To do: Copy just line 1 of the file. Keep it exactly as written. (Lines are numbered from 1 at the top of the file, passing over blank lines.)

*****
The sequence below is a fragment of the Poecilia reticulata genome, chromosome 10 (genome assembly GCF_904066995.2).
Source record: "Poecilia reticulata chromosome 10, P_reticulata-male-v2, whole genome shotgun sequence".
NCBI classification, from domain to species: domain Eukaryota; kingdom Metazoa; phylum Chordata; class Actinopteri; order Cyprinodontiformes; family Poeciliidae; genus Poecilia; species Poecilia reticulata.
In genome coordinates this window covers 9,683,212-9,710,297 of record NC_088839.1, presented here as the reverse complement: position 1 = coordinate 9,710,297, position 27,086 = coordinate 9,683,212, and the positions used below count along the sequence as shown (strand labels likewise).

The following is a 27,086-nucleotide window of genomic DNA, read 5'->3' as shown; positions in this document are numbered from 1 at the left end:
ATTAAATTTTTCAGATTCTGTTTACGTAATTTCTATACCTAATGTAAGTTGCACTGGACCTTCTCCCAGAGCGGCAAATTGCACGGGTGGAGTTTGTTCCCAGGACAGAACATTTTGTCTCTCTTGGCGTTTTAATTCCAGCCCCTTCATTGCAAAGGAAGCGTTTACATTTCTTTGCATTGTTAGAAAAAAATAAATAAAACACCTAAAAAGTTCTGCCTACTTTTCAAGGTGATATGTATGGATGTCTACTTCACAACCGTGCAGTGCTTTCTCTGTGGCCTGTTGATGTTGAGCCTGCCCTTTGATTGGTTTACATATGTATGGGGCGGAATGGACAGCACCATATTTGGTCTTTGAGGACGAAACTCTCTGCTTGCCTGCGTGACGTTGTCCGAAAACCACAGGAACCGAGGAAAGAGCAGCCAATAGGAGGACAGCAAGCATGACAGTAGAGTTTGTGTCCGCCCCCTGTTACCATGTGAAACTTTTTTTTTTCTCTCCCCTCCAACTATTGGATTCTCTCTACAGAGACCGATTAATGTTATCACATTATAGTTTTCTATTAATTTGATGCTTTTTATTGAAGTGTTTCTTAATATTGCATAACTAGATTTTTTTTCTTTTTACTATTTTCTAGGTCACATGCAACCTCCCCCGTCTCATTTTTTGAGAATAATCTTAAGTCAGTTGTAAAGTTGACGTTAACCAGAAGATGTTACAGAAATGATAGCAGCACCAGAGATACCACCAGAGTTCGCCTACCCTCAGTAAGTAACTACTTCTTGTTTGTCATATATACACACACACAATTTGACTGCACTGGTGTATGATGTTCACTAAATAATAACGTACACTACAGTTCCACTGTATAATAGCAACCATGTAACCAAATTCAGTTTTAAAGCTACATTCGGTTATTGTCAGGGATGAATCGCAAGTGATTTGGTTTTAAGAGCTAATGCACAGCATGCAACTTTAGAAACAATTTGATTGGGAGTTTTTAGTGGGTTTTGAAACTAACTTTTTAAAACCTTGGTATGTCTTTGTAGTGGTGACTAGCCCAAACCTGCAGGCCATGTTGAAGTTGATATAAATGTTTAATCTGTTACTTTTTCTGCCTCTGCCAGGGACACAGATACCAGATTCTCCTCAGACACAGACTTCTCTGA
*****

The sequence below is a fragment of the Poecilia reticulata genome, chromosome 10 (genome assembly GCF_904066995.2).